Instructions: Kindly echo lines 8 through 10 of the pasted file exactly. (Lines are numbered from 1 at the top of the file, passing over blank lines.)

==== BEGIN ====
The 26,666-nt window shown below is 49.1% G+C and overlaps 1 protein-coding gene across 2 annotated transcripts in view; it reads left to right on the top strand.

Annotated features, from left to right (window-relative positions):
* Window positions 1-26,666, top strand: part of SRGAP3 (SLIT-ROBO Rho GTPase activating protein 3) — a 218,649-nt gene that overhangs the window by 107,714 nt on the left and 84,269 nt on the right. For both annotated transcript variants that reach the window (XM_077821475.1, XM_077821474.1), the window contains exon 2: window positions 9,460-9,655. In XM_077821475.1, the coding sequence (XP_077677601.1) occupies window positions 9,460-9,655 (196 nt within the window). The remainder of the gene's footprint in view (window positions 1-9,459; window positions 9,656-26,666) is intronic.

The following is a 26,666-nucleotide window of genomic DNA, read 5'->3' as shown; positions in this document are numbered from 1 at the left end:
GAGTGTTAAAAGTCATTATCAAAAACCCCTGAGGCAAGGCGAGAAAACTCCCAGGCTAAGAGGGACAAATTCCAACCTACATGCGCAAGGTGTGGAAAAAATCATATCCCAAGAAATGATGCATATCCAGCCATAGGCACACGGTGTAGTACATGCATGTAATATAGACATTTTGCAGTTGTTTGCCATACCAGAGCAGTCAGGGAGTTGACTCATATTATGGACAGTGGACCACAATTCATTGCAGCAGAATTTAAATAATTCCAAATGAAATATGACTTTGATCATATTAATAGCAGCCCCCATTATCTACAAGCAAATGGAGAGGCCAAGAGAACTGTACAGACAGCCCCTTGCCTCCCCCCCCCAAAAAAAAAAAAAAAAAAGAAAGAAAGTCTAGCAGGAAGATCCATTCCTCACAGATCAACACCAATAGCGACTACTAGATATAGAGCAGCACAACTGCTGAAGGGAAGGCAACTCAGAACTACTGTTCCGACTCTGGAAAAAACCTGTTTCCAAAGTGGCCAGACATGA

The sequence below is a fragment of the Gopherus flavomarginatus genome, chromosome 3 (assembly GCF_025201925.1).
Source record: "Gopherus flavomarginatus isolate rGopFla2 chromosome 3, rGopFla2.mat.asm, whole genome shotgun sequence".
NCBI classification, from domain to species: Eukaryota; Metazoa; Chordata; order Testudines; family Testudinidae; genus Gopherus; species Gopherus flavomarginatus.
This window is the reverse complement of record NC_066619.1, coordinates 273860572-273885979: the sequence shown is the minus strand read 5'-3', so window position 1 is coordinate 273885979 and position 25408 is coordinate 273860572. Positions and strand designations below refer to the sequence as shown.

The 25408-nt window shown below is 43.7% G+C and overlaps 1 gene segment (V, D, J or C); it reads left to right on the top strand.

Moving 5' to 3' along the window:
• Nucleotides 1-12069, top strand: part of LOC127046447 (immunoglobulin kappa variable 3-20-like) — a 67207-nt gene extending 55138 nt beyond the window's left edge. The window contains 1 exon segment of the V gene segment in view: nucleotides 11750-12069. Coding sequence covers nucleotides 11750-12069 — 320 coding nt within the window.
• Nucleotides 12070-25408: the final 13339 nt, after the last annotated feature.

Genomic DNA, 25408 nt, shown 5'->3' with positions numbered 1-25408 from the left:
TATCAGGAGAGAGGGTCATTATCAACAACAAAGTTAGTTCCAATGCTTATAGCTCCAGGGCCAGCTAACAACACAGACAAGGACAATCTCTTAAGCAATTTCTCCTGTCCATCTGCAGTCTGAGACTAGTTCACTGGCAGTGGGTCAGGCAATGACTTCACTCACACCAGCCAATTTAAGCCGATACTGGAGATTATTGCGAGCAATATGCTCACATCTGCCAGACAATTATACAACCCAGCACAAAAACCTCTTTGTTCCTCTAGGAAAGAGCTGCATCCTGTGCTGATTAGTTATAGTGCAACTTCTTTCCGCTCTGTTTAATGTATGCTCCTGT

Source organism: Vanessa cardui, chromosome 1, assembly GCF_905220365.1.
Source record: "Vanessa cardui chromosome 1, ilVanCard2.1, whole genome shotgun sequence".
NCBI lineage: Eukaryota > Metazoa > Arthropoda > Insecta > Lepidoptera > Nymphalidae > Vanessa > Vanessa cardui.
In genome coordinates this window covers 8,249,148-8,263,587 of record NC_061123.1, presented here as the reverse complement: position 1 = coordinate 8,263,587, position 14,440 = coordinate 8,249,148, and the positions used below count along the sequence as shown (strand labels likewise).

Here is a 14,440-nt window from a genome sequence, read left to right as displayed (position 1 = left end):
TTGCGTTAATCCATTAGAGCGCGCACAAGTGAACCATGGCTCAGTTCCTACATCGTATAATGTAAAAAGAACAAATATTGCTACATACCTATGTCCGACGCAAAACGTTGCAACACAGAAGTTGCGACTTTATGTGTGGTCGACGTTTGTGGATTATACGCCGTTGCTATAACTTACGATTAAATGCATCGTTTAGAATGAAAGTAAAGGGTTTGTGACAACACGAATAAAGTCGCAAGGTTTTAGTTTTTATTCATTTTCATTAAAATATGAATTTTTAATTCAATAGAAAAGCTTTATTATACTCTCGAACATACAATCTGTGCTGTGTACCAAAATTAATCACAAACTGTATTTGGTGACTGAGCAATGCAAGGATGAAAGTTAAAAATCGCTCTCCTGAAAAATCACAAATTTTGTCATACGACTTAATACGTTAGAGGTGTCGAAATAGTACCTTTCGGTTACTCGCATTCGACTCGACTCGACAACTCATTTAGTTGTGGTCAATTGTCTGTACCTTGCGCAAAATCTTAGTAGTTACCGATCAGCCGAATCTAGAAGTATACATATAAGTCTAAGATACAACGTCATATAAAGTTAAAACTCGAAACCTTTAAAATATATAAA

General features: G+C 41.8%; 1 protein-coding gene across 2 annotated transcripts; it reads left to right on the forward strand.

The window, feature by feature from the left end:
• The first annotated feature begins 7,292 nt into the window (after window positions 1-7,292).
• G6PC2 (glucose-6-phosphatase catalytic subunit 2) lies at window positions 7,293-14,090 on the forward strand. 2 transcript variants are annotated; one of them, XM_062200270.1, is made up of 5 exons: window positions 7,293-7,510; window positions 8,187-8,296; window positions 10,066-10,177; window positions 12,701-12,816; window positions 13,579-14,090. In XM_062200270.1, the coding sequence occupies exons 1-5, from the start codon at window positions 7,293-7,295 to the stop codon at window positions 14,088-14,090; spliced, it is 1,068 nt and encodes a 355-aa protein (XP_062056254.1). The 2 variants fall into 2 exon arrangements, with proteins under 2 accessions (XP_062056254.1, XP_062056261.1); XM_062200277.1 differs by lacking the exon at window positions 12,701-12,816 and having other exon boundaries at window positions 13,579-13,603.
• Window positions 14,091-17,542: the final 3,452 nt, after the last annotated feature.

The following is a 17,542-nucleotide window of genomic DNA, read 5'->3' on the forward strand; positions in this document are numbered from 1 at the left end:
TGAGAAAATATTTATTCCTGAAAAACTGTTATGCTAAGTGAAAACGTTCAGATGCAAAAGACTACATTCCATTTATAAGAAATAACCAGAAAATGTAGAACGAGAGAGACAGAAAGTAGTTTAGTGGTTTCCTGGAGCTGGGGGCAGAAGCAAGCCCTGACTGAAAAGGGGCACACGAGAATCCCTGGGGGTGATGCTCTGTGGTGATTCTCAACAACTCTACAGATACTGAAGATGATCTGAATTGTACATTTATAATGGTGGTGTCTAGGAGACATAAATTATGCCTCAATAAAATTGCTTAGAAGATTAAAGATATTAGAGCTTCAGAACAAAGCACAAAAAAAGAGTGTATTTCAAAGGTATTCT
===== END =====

NCBI classification, from domain to species: Eukaryota; Metazoa; Chordata; order Testudines; family Testudinidae; genus Gopherus; species Gopherus flavomarginatus.
This window is the reverse complement of record NC_066619.1, coordinates 273860572-273885979: the sequence shown is the minus strand read 5'-3', so window position 1 is coordinate 273885979 and position 25408 is coordinate 273860572. Positions and strand designations below refer to the sequence as shown.

The 25408-nt window shown below is 43.7% G+C and overlaps 1 gene segment (V, D, J or C); it reads left to right on the top strand.